Stepping between the BRZ and the 330d highlighted that the BMW was much more refined, but it made the Subaru feel like a real sports car that assaults your senses – a refreshing feeling. One area where the BRZ is lacking is in the torque department – its ability to accelerate up hills is one of the car’s weaker points, as well as being somewhat noisy in the process.
There really are few differences between the Toyota GT86 and the Subaru BRZ, but one of them is the suspension settings; the Subaru has slightly firmer springs. The stiffer ride did seem to give the BRZ an edge during progressive driving over twisting moorland roads, however under normal driving conditions the GT86 is more comfortable.
So what about the main focus of this review – the automatic v manual transmission debate? The automatic transmission in our GT86 press car was good, and the steering-wheel mounted paddles provided the ability to change manually if desired. And the car was capable of impressive economy.
However… the BRZ with manual transmission seemed like a completely different car. It felt faster, it sounded more raw, and it provided the extra interaction between car and driver that the automatic GT86 lacked. Although the auto was acceptable in isolation, in comparison with the manual it really felt as though it was sapping power and getting in the way of the direct connection between driver and road. So having tried both manual and automatic transmission options, the manual version definitely gets our vote.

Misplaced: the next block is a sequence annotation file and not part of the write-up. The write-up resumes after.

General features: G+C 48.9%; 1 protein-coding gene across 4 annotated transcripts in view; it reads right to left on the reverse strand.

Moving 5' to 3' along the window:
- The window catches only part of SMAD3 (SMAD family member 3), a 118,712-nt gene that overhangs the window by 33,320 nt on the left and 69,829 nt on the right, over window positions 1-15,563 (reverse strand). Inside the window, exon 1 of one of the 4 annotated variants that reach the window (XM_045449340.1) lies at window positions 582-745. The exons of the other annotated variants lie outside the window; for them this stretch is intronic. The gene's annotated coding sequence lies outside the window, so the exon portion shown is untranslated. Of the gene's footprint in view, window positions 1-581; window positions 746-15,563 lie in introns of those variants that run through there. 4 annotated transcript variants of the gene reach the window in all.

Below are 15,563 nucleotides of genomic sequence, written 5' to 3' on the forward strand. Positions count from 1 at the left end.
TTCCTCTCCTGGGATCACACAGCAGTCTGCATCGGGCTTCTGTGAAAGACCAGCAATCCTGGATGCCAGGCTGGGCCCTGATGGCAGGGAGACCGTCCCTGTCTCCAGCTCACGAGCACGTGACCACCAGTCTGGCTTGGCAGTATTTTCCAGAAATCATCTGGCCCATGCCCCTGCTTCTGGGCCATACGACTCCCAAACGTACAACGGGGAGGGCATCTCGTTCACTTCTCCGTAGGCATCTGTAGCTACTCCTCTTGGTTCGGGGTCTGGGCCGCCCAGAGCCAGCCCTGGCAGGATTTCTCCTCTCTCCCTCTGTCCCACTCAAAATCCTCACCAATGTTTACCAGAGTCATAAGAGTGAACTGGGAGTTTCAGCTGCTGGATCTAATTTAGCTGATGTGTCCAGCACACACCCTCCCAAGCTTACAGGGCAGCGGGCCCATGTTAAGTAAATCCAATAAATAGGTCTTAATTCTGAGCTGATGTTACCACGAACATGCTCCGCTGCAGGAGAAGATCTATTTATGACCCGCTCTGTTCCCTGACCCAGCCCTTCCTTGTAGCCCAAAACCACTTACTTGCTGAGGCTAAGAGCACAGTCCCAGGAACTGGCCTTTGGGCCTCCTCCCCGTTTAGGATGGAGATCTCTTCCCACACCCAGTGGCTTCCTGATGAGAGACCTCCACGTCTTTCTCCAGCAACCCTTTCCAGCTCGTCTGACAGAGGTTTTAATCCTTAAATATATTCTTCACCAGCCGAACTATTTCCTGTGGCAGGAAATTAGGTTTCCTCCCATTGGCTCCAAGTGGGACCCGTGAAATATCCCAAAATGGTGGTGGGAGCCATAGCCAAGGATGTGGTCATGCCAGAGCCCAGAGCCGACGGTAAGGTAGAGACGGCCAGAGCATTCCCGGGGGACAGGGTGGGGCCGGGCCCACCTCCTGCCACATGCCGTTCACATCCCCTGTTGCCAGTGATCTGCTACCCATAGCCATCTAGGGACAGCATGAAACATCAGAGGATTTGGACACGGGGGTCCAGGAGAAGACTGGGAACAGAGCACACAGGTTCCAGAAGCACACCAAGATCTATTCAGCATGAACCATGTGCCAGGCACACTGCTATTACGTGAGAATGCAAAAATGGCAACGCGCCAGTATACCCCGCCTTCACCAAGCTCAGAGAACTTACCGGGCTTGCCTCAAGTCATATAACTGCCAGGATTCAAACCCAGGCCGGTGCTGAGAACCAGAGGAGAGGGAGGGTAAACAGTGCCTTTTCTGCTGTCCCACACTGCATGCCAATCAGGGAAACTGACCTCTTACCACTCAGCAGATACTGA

As previously highlighted, the automatic transmission is more economical than the manual; the auto has an official figure of 39.8mpg compared to the 36.2mpg of the manual – in other words a differential of almost 4mpg.
In real-life driving we achieved 50mpg in the GT86 between Milton Keynes and York. Driving from Manchester into North Wales we achieved exactly 40.0mpg in the manual Subaru. This suggests – perhaps surprisingly – that there’s even more of a gap between the manual and diesel economy in real-life driving.
With its 181g/km CO2 emissions, the manual BRZ has a 27% company car tax liability – or 23% with the automatic transmission.
The BRZ costs £24,995 in SE guise, or £26,495 in SE Lux form (which mainly adds a leather interior), and is available with manual or automatic transmission. It’s an extra £1500 for the more economical automatic. There’s also the virtually identical Toyota GT86. Bearing in mind the rewarding driving experience, we’d say this car offers very good value for money.
The car also has good levels of equipment and safety kit, and being a Toyota-Subaru cross, the GT86 should be reliable and durable. Be aware that Toyota offers a five-year warranty but Subaru only offers one for three years. Another issue to note is that Toyota has a greater allocation of the GT86 in the UK than Subaru has of the BRZ.
So the choice is this: if you want the best economy, buy the automatic version of the BRZ or GT86. However there’s a £1,500 price premium for the automatic transmission – so unless this is a company car purchase and benefit in kind rates are a major factor in the decision, we’d suggest saving the £1,500, buying the manual, and spending it on any extra fuel that you use. That way you’ll get the BRZ with the most pure and rewarding driving experience. And en route to your favourite roads, you should still be able to manage 40mpg if you drive carefully, which is good for a car that delivers such high levels of driving enjoyment.
So, as we believe that the manual gearbox more than makes up for the reduced economy, the manual Subaru BRZ still gets a Green-Car-Guide rating of 10 out of 10; it really is a game-changer, and other manufacturers should take note and develop lighter and therefore more efficient and more responsive driver’s cars.